Living a healthy lifestyle may mean something different from one person to the next. For some, health is defined by living a disease-free life. For others, healthy is being able to play with grandchildren or perhaps adhering to a weekly exercise schedule. Though the definition of healthy may differ between people, living a healthy lifestyle is a fundamental component to achieve your optimal mental and physical well-being.
Good health habits can allow you to avoid illness and improve your quality of life. The following steps will help you feel better and live better.
Get regular exercise and control your weight.
Do not drink a lot of alcohol. Avoid alcohol completely if you have a history of alcoholism.
Use the medicines your health care provider gives you as directed.
Eat a balanced and healthy diet.
Manage high blood pressure.
Follow good safety practices.
Exercise is a key factor in staying healthy. Exercise strengthens the bones, heart, and lungs, tones muscles, improves vitality, relieves depression, and helps you sleep better.Talk to your provider before starting an exercise program if you have health conditions such as obesity, high blood pressure, or diabetes. This can help ensure that your exercise is safe and that you get the most of out of it.
Cigarette smoking harms nearly every organ of the body, causes many diseases, and reduces the health of smokers in general.
Quitting smoking lowers your risk for smoking-related diseases and can add years to your life.More than 10 times as many U.S. citizens have died prematurely from cigarette smoking than have died in all the wars fought by the United States during its history.Smoking causes about 90% (or 9 out of 10) of all lung cancer deaths in men and women.More women die from lung cancer each year than from breast cancer.About 80% (or 8 out of 10) of all deaths from chronic obstructive pulmonary disease (COPD) are caused by smoking.Cigarette smoking increases risk for death from all causes in men and women.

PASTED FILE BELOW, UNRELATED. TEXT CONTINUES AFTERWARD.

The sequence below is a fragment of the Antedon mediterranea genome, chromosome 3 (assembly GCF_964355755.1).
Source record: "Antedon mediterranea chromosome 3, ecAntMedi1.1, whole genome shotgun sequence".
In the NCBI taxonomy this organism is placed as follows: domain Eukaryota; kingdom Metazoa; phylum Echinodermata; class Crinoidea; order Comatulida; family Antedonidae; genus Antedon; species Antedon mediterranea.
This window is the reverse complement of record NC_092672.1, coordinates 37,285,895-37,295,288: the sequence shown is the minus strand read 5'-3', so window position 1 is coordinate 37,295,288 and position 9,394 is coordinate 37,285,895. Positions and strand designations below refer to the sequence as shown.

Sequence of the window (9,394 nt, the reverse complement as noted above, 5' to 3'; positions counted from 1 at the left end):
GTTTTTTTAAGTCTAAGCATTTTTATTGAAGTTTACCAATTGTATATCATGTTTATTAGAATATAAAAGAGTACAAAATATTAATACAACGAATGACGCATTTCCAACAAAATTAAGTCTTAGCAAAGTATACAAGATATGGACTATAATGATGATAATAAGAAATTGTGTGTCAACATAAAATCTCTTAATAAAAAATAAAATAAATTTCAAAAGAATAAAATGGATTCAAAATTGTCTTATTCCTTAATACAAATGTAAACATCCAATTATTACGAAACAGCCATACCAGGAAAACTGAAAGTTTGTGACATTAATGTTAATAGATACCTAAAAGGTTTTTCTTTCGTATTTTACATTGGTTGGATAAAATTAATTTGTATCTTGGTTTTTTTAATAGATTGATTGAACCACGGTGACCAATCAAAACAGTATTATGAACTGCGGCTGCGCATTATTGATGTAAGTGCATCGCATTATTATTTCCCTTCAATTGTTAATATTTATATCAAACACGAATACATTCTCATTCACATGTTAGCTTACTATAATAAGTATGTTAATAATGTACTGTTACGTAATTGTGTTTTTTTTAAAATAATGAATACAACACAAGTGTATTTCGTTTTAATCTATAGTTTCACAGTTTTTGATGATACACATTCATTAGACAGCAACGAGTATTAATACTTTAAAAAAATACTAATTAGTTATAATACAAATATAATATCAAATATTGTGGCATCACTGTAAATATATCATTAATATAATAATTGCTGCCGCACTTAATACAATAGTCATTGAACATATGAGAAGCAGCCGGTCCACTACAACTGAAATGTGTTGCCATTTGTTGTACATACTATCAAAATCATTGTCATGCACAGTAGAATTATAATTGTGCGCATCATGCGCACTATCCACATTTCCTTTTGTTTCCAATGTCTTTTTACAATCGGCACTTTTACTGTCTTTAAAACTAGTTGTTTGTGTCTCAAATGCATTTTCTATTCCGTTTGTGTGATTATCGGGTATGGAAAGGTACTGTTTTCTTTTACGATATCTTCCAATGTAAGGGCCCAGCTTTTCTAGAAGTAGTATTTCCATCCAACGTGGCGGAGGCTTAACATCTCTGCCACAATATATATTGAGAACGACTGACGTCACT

Smoking and Increased Health Risks
Smokers are more likely than nonsmokers to develop heart disease, stroke, and lung cancer.Smoking causes diminished overall health, increased absenteeism from work, and increased health care utilization and cost.
Smoking and Cardiovascular Disease
Smokers are at greater risk for diseases that affect the heart and blood vessels (cardiovascular disease).
Smoking causes stroke and coronary heart disease, which are among the leading causes of death in the United States.
Even people who smoke fewer than five cigarettes a day can have early signs of cardiovascular disease.
Smoking damages blood vessels and can make them thicken and grow narrower. This makes your heart beat faster and your blood pressure go up. Clots can also form.
A stroke occurs when a clot blocks the blood flow to part of your brain or when a blood vessel in or around your brain bursts.
Blockages caused by smoking can also reduce blood flow to your legs and skin.
Smoking and Respiratory Disease
Smoking can cause lung disease by damaging your airways and the small air sacs (alveoli) found in your lungs.1,2
Lung diseases caused by smoking include COPD, which includes emphysema and chronic bronchitis.
Cigarette smoking causes most cases of lung cancer.
If you have asthma, tobacco smoke can trigger an attack or make an attack worse.
Smoking and Cancer
Smoking can cause cancer almost anywhere in your body:
Blood (acute myeloid leukemia)
Colon and rectum (colorectal)
Kidney and ureter
Oropharynx (includes parts of the throat, tongue, soft palate, and the tonsils)
Trachea, bronchus, and lung
Smoking also increases the risk of dying from cancer and other diseases in cancer patients and survivors.